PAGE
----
.NET Standard versioning is important for usage. Given a .NET Standard version, you can use libraries that target that same or lower version. The following approach describes the workflow for using .NET Standard PCLs, specific to .NET Standard targeting.
- Select a .NET Standard version to use for your PCL.
- Use libraries that depend on the same .NET Standard version or lower.
- If you find a library that depends on a higher .NET Standard version, you either need to adopt that same version or decide not to use that library.
Target .NET Standard
You can build .NET Standard Libraries using a combination of the
netstandard framework and the NETStandard.Library metapackage.
.NET Framework compatibility mode
Starting with .NET Standard 2.0, the .NET Framework compatibility mode was introduced. This compatibility mode allows .NET Standard projects to reference .NET Framework libraries as if they were compiled for .NET Standard. Referencing .NET Framework libraries doesn't work for all projects, such as libraries that use Windows Presentation Foundation (WPF) APIs.
For more information, see .NET Framework compatibility mode.
.NET Standard libraries and Visual Studio
In order to build .NET Standard libraries in Visual Studio, make sure you have Visual Studio 2019 or Visual Studio 2017 version 15.3 or later installed on Windows, or Visual Studio for Mac version 7.1 or later installed on macOS.
If you only need to consume .NET Standard 2.0 libraries in your projects, you can also do that in Visual Studio 2015. However, you need NuGet client 3.6 or higher installed. You can download the NuGet client for Visual Studio 2015 from the NuGet downloads page.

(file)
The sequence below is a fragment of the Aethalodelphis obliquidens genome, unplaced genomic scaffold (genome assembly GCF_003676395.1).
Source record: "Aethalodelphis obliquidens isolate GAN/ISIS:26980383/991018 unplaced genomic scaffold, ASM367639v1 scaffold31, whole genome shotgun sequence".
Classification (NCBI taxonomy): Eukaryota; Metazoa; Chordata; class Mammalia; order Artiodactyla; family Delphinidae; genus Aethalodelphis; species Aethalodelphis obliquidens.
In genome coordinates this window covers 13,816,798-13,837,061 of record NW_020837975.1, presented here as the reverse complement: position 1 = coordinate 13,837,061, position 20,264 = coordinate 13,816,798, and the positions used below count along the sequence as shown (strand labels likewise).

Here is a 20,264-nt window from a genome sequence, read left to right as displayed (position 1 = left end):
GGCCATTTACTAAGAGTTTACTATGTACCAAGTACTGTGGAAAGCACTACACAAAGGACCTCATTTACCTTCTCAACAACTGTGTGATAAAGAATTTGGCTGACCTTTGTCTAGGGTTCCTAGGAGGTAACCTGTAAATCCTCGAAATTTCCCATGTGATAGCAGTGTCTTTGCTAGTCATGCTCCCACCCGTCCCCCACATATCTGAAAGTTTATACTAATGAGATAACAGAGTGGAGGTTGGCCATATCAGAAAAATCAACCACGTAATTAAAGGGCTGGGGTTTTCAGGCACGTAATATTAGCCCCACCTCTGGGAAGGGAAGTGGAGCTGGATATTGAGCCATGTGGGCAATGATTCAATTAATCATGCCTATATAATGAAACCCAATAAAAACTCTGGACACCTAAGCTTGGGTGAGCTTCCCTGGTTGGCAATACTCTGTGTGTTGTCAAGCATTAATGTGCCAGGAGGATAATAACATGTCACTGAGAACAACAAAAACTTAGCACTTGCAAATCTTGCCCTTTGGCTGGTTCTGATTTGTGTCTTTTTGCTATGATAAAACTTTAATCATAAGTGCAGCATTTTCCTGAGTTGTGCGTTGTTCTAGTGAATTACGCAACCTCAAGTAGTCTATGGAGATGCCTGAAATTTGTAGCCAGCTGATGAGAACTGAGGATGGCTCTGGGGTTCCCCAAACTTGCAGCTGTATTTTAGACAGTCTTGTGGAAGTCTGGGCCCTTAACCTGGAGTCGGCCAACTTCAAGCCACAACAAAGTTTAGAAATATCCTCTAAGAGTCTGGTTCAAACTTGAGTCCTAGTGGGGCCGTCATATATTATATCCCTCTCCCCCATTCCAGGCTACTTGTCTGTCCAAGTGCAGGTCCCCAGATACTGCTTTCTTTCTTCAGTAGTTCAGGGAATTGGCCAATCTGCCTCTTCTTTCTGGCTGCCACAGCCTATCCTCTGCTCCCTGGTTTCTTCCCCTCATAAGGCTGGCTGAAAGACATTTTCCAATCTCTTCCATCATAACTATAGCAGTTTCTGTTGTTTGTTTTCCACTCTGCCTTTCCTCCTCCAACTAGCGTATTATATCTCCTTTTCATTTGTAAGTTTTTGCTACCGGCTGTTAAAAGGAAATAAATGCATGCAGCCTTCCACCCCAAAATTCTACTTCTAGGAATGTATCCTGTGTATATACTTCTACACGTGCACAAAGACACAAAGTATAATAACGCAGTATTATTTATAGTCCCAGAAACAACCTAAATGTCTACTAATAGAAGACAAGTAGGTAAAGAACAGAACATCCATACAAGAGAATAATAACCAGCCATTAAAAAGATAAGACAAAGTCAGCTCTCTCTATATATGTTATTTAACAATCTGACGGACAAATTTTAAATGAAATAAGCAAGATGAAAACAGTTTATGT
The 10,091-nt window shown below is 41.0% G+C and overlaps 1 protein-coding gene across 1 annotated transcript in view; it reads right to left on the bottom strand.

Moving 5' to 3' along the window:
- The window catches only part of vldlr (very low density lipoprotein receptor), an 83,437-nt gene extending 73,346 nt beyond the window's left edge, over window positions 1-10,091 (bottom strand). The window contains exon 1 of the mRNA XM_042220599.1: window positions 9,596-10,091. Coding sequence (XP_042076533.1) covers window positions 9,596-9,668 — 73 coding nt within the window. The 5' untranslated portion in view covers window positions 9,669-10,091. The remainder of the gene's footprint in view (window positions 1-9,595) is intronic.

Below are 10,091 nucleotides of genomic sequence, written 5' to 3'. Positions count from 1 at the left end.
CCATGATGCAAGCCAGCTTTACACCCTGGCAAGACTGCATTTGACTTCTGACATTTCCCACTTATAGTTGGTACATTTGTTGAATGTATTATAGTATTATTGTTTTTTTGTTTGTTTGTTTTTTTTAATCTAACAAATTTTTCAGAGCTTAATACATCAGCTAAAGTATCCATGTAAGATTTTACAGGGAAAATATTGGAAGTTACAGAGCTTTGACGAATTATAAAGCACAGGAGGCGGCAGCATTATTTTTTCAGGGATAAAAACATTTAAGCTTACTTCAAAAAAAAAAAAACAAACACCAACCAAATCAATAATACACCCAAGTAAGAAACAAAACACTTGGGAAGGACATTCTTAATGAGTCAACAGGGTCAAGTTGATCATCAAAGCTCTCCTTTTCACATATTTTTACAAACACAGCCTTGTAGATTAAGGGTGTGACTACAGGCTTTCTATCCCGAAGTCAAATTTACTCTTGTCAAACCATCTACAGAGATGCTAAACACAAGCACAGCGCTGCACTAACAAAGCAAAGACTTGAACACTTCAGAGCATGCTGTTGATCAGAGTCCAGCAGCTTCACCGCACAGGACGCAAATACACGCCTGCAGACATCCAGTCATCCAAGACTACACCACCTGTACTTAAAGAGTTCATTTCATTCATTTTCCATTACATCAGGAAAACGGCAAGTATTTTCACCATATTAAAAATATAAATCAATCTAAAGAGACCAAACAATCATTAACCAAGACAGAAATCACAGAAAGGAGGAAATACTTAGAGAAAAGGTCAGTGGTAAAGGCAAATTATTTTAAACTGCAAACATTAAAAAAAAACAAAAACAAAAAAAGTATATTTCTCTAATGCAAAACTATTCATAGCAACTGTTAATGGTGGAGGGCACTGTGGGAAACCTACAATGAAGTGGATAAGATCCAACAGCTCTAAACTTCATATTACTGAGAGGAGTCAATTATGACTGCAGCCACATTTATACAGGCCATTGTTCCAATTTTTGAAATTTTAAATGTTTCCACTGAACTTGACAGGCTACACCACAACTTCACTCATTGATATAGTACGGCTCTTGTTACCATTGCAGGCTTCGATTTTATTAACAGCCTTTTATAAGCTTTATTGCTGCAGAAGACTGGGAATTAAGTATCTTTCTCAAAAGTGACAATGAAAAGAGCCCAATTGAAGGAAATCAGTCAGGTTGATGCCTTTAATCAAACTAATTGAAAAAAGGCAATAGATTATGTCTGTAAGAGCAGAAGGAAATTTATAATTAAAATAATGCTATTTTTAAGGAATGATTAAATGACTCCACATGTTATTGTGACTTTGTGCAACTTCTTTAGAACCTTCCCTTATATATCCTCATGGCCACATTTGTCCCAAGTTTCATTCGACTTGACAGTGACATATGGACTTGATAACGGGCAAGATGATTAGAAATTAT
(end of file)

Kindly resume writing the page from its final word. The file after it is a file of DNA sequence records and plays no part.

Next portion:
Comparison to Portable Class Libraries
.NET Standard is the replacement for Portable Class Libraries (PCL). .NET Standard improves on the experience of creating portable libraries by curating a standard BCL and establishing greater uniformity across .NET implementations as a result. A library that targets .NET Standard is a PCL or a ".NET Standard-based PCL". Existing PCLs are "profile-based PCLs".
.NET Standard and PCL profiles were created for similar purposes but also differ in key ways.
- Define APIs that can be used for binary code sharing.
- .NET Standard is a curated set of APIs, while PCL profiles are defined by intersections of existing platforms.
- .NET Standard linearly versions, while PCL profiles do not.
- PCL profiles represents Microsoft platforms while .NET Standard is platform-agnostic.
.NET Standard is compatible with a subset of PCL profiles. .NET Standard 1.0, 1.1 and 1.2 each overlap with a set of PCL profiles. This overlap was created for two reasons:
- Enable .NET Standard-based PCLs to reference profile-based PCLs.
- Enable profile-based PCLs to be packaged as .NET Standard-based PCLs.
Profile-based PCL compatibility is provided by the Microsoft.NETCore.Portable.Compatibility NuGet package. This dependency is required when referencing NuGet packages that contain profile-based PCLs.
Profile-based PCLs packaged as
netstandard are easier to consume than typically packaged profile-based PCLs.
netstandard packaging is compatible with existing users.
You can see the set of PCL profiles that are compatible with .NET Standard:
|PCL Profile||.NET Standard||PCL Platforms|
|Profile7||1.1||.NET Framework 4.5, Windows 8|
|Profile31||1.0||Windows 8.1, Windows Phone Silverlight 8.1|
|Profile32||1.2||Windows 8.1, Windows Phone 8.1|
|Profile44||1.2||.NET Framework 4.5.1, Windows 8.1|
|Profile49||1.0||.NET Framework 4.5, Windows Phone Silverlight 8|
|Profile78||1.0||.NET Framework 4.5, Windows 8, Windows Phone Silverlight 8|
|Profile84||1.0||Windows Phone 8.1, Windows Phone Silverlight 8.1|
|Profile111||1.1||.NET Framework 4.5, Windows 8, Windows Phone 8.1|
|Profile151||1.2||.NET Framework 4.5.1, Windows 8.1, Windows Phone 8.1|
|Profile157||1.0||Windows 8.1, Windows Phone 8.1, Windows Phone Silverlight 8.1|
|Profile259||1.0||.NET Framework 4.5, Windows 8, Windows Phone 8.1, Windows Phone Silverlight 8|